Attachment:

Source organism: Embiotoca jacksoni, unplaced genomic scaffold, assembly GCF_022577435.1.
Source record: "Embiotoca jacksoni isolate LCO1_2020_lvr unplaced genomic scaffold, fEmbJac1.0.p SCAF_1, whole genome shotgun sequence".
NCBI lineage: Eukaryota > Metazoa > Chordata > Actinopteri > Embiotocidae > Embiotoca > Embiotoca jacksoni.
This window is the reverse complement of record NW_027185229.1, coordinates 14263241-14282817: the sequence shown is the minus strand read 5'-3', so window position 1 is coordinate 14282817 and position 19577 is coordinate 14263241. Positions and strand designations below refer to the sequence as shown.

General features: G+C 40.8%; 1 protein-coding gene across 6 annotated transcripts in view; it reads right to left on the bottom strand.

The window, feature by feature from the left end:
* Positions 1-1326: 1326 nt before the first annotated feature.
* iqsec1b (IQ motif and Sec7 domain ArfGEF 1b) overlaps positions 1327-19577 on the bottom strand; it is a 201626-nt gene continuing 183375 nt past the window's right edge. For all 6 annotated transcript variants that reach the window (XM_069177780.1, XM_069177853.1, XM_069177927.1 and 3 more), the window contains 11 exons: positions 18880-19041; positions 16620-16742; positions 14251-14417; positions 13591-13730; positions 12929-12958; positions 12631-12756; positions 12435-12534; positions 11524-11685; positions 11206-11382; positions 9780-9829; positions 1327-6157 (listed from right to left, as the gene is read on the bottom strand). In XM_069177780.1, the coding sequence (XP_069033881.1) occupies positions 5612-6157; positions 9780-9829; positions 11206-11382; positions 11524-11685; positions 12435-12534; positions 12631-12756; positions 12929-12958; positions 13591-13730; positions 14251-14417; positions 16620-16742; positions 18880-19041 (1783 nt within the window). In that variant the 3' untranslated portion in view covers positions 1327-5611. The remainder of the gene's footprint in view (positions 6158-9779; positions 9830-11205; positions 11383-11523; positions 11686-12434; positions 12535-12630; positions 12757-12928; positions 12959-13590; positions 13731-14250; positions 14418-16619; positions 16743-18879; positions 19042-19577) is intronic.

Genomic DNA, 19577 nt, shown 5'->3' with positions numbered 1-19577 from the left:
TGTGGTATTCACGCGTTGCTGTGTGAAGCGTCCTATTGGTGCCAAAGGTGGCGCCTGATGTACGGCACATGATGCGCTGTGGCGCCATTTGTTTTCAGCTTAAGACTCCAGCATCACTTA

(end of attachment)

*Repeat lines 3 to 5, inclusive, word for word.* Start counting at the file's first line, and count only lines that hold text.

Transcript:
NCBI lineage: Eukaryota > Metazoa > Chordata > Actinopteri > Embiotocidae > Embiotoca > Embiotoca jacksoni.
This window is the reverse complement of record NW_027185229.1, coordinates 14263241-14282817: the sequence shown is the minus strand read 5'-3', so window position 1 is coordinate 14282817 and position 19577 is coordinate 14263241. Positions and strand designations below refer to the sequence as shown.

General features: G+C 40.8%; 1 protein-coding gene across 6 annotated transcripts in view; it reads right to left on the bottom strand.